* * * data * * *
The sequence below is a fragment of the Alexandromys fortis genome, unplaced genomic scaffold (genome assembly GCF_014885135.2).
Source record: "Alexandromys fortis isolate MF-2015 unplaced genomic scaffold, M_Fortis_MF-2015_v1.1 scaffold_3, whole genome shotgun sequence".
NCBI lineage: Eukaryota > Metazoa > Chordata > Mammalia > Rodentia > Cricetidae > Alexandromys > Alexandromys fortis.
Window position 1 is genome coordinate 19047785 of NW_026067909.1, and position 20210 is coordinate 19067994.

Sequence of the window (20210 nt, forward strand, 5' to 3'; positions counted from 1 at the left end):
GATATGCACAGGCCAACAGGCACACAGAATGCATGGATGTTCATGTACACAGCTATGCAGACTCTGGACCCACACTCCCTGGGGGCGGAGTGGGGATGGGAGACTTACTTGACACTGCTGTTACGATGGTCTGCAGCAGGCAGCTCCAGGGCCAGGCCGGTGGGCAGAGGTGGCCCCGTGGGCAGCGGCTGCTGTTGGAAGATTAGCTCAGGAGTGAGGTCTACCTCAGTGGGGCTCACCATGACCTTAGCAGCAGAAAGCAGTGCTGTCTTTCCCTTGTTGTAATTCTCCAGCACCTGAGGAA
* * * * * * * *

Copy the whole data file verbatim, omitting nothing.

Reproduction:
The sequence below is a fragment of the Alexandromys fortis genome, unplaced genomic scaffold (genome assembly GCF_014885135.2).
Source record: "Alexandromys fortis isolate MF-2015 unplaced genomic scaffold, M_Fortis_MF-2015_v1.1 scaffold_3, whole genome shotgun sequence".
NCBI lineage: Eukaryota > Metazoa > Chordata > Mammalia > Rodentia > Cricetidae > Alexandromys > Alexandromys fortis.
Window position 1 is genome coordinate 19047785 of NW_026067909.1, and position 20210 is coordinate 19067994.

Sequence of the window (20210 nt, forward strand, 5' to 3'; positions counted from 1 at the left end):
GATATGCACAGGCCAACAGGCACACAGAATGCATGGATGTTCATGTACACAGCTATGCAGACTCTGGACCCACACTCCCTGGGGGCGGAGTGGGGATGGGAGACTTACTTGACACTGCTGTTACGATGGTCTGCAGCAGGCAGCTCCAGGGCCAGGCCGGTGGGCAGAGGTGGCCCCGTGGGCAGCGGCTGCTGTTGGAAGATTAGCTCAGGAGTGAGGTCTACCTCAGTGGGGCTCACCATGACCTTAGCAGCAGAAAGCAGTGCTGTCTTTCCCTTGTTGTAATTCTCCAGCACCTGAGGAA